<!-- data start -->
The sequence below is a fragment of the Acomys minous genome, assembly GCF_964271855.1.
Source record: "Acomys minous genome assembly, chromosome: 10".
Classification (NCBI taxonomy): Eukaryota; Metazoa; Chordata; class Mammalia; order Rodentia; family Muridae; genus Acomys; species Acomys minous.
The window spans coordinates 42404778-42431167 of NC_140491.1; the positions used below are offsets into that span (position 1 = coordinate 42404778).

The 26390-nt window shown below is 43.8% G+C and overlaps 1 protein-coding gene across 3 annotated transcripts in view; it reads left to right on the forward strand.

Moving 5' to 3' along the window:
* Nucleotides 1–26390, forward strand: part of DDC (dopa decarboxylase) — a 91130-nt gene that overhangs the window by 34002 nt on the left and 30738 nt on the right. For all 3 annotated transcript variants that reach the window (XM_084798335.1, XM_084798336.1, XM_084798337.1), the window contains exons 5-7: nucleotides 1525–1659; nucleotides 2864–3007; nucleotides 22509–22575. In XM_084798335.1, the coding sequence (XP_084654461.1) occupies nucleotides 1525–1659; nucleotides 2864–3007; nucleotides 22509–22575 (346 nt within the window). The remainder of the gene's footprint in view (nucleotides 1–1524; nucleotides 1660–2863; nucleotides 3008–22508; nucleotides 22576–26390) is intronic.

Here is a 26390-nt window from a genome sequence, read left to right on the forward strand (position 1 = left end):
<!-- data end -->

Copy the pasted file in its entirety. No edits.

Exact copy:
The sequence below is a fragment of the Acomys minous genome, assembly GCF_964271855.1.
Source record: "Acomys minous genome assembly, chromosome: 10".
Classification (NCBI taxonomy): Eukaryota; Metazoa; Chordata; class Mammalia; order Rodentia; family Muridae; genus Acomys; species Acomys minous.
The window spans coordinates 42404778-42431167 of NC_140491.1; the positions used below are offsets into that span (position 1 = coordinate 42404778).

The 26390-nt window shown below is 43.8% G+C and overlaps 1 protein-coding gene across 3 annotated transcripts in view; it reads left to right on the forward strand.

Moving 5' to 3' along the window:
* Nucleotides 1–26390, forward strand: part of DDC (dopa decarboxylase) — a 91130-nt gene that overhangs the window by 34002 nt on the left and 30738 nt on the right. For all 3 annotated transcript variants that reach the window (XM_084798335.1, XM_084798336.1, XM_084798337.1), the window contains exons 5-7: nucleotides 1525–1659; nucleotides 2864–3007; nucleotides 22509–22575. In XM_084798335.1, the coding sequence (XP_084654461.1) occupies nucleotides 1525–1659; nucleotides 2864–3007; nucleotides 22509–22575 (346 nt within the window). The remainder of the gene's footprint in view (nucleotides 1–1524; nucleotides 1660–2863; nucleotides 3008–22508; nucleotides 22576–26390) is intronic.

Here is a 26390-nt window from a genome sequence, read left to right on the forward strand (position 1 = left end):